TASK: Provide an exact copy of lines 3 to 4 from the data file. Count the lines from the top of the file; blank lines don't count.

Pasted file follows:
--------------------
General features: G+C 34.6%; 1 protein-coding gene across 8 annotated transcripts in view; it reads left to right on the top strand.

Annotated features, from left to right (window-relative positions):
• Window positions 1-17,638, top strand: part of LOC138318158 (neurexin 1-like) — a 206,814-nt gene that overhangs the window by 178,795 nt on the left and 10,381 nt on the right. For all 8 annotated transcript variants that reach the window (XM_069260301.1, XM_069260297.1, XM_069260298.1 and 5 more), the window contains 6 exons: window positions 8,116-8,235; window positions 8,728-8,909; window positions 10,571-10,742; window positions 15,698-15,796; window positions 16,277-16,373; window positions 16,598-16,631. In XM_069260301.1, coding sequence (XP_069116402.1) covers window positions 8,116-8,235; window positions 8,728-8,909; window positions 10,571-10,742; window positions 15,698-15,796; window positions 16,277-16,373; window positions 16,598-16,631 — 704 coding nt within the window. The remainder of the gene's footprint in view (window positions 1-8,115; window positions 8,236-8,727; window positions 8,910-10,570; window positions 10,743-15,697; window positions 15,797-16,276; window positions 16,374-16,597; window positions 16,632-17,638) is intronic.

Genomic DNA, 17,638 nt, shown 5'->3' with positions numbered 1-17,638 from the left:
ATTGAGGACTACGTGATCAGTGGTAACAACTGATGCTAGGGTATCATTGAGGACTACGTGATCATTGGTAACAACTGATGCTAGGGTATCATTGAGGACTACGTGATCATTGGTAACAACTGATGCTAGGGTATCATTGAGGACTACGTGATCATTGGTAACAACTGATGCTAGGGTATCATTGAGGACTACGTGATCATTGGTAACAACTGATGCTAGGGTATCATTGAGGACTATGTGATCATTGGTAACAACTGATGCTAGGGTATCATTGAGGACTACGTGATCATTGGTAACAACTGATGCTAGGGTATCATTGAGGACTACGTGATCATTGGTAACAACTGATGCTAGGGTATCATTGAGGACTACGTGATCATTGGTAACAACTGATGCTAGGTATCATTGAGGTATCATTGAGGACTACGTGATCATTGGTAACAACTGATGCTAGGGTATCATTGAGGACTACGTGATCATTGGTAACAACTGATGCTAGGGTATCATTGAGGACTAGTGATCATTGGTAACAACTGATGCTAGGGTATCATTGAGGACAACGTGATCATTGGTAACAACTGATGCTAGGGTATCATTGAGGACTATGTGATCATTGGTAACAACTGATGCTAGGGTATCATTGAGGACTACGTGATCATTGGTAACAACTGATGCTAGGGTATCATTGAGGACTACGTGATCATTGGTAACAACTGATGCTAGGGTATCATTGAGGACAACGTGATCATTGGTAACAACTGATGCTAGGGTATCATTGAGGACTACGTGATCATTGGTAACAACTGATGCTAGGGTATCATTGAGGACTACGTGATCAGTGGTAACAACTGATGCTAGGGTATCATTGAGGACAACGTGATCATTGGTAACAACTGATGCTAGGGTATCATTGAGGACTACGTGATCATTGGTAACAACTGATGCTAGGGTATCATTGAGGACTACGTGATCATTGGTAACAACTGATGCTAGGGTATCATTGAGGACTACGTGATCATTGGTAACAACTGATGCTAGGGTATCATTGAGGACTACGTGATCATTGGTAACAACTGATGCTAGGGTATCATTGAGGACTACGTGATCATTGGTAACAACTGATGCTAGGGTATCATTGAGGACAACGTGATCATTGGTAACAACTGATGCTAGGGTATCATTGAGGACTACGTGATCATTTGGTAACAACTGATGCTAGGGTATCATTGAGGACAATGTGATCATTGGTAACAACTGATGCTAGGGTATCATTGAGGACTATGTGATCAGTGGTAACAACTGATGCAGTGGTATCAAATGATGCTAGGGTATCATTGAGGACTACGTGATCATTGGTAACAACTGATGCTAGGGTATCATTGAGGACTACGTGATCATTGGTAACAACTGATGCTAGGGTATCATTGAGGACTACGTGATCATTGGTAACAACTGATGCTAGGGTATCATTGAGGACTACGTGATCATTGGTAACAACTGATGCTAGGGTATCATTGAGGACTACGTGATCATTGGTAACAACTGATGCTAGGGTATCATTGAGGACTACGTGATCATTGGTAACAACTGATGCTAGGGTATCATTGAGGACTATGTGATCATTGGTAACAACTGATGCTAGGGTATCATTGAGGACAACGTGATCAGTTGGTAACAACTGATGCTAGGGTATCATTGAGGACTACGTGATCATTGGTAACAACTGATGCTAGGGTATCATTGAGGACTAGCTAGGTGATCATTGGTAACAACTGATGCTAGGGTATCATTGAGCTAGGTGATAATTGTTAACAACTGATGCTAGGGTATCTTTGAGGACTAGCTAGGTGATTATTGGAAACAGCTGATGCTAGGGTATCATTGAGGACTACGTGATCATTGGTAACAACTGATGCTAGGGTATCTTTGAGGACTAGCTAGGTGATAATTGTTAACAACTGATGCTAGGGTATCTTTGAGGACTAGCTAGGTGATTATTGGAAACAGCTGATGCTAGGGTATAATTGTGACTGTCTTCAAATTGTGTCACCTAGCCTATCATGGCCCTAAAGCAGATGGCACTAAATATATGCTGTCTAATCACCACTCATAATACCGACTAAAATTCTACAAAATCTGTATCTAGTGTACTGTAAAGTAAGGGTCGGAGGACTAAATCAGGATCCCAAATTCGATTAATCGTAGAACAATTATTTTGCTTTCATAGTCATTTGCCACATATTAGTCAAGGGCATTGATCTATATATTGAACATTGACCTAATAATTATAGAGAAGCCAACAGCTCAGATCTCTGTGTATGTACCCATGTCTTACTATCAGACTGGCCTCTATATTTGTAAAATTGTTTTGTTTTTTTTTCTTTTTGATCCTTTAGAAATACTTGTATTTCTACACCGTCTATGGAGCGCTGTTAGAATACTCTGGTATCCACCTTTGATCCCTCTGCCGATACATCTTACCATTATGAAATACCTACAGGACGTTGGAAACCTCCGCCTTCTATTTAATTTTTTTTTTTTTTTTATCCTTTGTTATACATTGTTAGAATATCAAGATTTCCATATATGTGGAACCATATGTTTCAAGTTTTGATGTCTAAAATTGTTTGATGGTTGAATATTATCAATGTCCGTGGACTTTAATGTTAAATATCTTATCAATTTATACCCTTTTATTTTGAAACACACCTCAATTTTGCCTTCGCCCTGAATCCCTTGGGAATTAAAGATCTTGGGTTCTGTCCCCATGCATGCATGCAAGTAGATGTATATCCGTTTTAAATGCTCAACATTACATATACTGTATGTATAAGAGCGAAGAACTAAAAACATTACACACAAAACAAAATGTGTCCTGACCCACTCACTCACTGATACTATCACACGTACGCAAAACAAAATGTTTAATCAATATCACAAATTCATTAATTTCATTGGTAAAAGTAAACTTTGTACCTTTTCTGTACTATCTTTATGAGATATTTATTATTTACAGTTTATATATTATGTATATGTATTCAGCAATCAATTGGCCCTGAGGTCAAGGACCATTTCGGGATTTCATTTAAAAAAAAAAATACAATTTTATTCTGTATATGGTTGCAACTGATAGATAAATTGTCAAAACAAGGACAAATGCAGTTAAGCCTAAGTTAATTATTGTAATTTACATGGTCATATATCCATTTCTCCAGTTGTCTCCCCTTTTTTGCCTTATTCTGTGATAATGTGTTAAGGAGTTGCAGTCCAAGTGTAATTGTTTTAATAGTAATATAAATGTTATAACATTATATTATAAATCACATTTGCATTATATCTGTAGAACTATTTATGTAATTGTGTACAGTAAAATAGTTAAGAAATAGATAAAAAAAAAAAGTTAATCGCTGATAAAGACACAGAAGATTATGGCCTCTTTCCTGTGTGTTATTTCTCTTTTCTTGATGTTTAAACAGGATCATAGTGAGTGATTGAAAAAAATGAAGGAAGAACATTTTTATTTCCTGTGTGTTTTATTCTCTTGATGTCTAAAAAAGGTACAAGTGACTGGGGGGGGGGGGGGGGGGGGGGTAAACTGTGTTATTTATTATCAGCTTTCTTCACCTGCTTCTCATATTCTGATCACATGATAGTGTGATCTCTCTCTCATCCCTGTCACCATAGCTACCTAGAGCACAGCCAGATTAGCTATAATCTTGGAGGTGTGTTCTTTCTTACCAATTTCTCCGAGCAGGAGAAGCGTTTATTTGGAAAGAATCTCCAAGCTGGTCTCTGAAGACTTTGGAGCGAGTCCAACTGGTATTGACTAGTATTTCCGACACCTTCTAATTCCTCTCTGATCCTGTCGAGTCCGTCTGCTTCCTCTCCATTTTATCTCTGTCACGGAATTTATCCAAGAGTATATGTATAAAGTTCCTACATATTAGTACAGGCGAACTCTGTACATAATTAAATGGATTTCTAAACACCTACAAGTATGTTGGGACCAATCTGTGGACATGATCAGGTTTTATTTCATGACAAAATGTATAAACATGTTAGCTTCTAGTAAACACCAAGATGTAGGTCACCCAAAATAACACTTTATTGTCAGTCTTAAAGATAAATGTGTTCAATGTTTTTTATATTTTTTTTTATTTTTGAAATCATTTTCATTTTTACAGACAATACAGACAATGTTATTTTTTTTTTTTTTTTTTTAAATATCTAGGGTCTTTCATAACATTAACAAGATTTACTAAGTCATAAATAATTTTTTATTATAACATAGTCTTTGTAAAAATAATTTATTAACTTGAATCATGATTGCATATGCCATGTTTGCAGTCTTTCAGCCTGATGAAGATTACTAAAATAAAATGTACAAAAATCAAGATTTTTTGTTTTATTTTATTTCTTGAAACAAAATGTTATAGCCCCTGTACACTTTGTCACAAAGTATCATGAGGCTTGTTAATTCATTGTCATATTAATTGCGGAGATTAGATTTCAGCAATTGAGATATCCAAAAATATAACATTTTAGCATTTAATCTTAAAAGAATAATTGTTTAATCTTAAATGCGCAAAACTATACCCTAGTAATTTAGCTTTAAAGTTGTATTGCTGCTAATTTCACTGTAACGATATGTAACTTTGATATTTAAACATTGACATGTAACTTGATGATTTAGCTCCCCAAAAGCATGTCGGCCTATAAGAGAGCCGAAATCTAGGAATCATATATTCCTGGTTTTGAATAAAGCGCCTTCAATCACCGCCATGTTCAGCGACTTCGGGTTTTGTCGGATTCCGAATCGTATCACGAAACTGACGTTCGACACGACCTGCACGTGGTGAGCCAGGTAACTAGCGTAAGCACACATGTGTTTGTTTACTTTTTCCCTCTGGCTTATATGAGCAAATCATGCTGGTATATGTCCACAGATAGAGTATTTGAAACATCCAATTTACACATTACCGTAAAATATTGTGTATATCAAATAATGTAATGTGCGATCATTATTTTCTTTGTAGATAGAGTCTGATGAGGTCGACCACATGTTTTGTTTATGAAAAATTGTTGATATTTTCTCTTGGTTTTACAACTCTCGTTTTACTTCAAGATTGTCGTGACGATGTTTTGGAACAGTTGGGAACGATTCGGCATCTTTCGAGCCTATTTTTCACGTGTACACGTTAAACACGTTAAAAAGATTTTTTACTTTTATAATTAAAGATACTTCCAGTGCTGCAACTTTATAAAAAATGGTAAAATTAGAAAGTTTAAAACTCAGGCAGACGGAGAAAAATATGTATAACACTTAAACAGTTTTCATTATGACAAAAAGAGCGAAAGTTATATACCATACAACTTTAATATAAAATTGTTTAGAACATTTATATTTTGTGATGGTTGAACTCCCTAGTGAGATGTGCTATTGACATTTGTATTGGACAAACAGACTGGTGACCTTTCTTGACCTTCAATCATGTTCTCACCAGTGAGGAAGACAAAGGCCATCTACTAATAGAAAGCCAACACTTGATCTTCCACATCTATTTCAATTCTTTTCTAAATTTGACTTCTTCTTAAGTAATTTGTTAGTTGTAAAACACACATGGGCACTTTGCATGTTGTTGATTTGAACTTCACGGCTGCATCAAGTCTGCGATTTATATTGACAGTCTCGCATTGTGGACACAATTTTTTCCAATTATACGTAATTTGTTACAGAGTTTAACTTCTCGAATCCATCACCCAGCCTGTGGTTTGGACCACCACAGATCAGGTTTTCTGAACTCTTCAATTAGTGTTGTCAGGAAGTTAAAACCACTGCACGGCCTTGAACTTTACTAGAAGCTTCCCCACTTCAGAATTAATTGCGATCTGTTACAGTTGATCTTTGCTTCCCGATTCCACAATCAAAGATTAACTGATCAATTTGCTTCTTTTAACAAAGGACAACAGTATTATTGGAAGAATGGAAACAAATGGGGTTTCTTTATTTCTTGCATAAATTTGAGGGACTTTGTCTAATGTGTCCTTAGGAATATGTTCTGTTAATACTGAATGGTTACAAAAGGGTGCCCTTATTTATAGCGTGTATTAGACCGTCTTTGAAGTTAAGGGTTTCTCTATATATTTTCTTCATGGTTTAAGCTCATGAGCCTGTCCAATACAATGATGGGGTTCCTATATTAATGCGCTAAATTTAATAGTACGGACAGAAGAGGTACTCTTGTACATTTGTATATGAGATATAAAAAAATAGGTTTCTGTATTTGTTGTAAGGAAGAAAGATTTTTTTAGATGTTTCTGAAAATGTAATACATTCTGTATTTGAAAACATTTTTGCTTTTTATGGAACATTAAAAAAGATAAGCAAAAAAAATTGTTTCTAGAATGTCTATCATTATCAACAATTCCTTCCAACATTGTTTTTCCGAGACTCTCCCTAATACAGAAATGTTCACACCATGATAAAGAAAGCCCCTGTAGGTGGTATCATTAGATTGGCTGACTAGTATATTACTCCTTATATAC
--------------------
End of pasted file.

• Window positions 1-17,638, top strand: part of LOC138318158 (neurexin 1-like) — a 206,814-nt gene that overhangs the window by 178,795 nt on the left and 10,381 nt on the right. For all 8 annotated transcript variants that reach the window (XM_069260301.1, XM_069260297.1, XM_069260298.1 and 5 more), the window contains 6 exons: window positions 8,116-8,235; window positions 8,728-8,909; window positions 10,571-10,742; window positions 15,698-15,796; window positions 16,277-16,373; window positions 16,598-16,631. In XM_069260301.1, coding sequence (XP_069116402.1) covers window positions 8,116-8,235; window positions 8,728-8,909; window positions 10,571-10,742; window positions 15,698-15,796; window positions 16,277-16,373; window positions 16,598-16,631 — 704 coding nt within the window. The remainder of the gene's footprint in view (window positions 1-8,115; window positions 8,236-8,727; window positions 8,910-10,570; window positions 10,743-15,697; window positions 15,797-16,276; window positions 16,374-16,597; window positions 16,632-17,638) is intronic.

Genomic DNA, 17,638 nt, shown 5'->3' with positions numbered 1-17,638 from the left: